WASHINGTON – Today Massachusetts Senators John Kerry and Edward M. Kennedy called on the Department of Defense to restore $260 million to Army and Air Force Small Business Innovation Research (SBIR) programs. This funding was temporarily reallocated within the agency earlier this year with the understanding it would be restored once the emergency supplemental appropriations bill passed. Although the bill was signed into law two weeks ago on May 25th, many small research and development firms have yet to receive their funds and resume their projects. This is harmful to many SBIR firms, with a particularly large impact in Massachusetts, the second largest recipient of all SBIR funds in the country. Each year about 200 Massachusetts firms receive Army and Air Force SBIR contracts, and in 2005, the contracts were worth $55 million.

"SBIR contracts help create the technologies of the future that will help keep our troops and our country safer. Massachusetts firms are leading the way in developing innovative solutions, and I am hopeful that the Defense Department will restore the money they borrowed from this important small business program quickly, as promised," said Kerry, Chairman of the Committee on Small Business and Entrepreneurship.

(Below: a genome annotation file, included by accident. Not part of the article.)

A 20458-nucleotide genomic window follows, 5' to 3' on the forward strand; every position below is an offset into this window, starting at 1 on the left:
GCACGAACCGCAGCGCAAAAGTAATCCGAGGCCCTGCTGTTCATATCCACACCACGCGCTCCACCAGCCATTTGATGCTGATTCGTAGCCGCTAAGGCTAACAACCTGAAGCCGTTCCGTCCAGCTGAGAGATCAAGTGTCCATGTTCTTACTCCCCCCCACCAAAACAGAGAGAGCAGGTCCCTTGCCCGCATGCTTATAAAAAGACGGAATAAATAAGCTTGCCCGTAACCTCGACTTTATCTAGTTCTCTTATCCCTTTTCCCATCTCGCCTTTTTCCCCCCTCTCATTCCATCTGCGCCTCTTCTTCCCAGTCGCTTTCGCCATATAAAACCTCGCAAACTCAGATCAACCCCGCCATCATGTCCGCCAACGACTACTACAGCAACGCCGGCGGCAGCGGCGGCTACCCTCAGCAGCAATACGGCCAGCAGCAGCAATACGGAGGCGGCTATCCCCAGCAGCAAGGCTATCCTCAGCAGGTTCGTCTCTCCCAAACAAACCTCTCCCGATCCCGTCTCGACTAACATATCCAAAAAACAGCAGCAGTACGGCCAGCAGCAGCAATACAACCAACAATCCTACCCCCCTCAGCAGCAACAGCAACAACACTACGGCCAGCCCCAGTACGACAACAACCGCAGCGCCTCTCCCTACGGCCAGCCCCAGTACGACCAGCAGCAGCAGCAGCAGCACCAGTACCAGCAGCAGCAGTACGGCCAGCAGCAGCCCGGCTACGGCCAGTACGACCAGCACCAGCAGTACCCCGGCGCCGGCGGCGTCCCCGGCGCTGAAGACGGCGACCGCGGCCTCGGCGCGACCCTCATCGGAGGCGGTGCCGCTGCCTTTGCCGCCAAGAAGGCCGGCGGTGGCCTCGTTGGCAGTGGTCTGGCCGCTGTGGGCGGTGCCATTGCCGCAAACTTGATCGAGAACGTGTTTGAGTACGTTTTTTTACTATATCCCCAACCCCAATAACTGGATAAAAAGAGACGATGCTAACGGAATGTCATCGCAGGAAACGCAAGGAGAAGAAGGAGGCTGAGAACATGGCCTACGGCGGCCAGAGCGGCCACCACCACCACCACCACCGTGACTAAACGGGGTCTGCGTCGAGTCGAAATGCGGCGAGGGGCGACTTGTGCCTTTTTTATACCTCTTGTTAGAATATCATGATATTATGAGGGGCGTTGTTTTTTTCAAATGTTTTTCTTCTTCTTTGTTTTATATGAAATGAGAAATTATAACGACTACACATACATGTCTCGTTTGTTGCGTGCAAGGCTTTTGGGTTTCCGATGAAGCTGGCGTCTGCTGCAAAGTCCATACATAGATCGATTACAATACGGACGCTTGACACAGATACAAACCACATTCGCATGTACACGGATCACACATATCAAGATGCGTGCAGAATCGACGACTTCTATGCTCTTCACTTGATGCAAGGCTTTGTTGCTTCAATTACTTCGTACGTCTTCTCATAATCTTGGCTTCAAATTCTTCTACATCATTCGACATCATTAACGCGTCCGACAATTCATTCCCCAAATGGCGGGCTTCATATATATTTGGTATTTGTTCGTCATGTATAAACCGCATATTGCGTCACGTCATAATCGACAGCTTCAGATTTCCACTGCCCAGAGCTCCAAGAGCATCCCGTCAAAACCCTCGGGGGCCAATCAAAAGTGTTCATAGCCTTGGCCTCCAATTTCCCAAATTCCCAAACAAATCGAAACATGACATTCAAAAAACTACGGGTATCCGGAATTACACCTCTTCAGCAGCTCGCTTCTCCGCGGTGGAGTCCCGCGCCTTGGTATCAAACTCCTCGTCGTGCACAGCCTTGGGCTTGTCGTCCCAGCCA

"The funding crisis that necessitated this reprogramming has subsided, and it is vital for these funds to be restored to the Small Business Innovation Research Program as quickly as possible so that this important research can continue with minimal impact. These SBIR programs provide cutting edge knowledge and technology to protect our troops and keep them out of harm's way," said Kennedy.

Massachusetts firms began receiving letters in early May stating that their funding would be delayed. While the funding shift was necessary earlier this year, funds are now available allowing the Department of Defense to take action to get funding to small firms. If the agency does not replace the $260 million in the SBIR program, small businesses in Massachusetts could potentially miss out on as much as $24 million in contracts for research and development of new technologies.

The SBIR program has allowed the Department of Defense to move projects through with shorter planning times. For example, in 2005, the Defense Department awarded 38 Phase I SBIR contracts to address the threat of Improvised Explosive Devices (IEDs). Within five months, 18 of these projects were in the next phase and prototypes were expected to be tested in the field within another six months.

The Small Business Innovation and Development Act, which became law in 1982, required federal agencies with large research budgets to grant a small percentage of research contracts to small businesses, creating the SBIR program. SBIR has been phenomenally successful, allowing growth in sectors of the economy which may have otherwise remained stagnant and creating competition to drive technological innovations.

To read the letter Senators Kennedy and Kerry sent to Defense Secretary Robert Gates, please click here.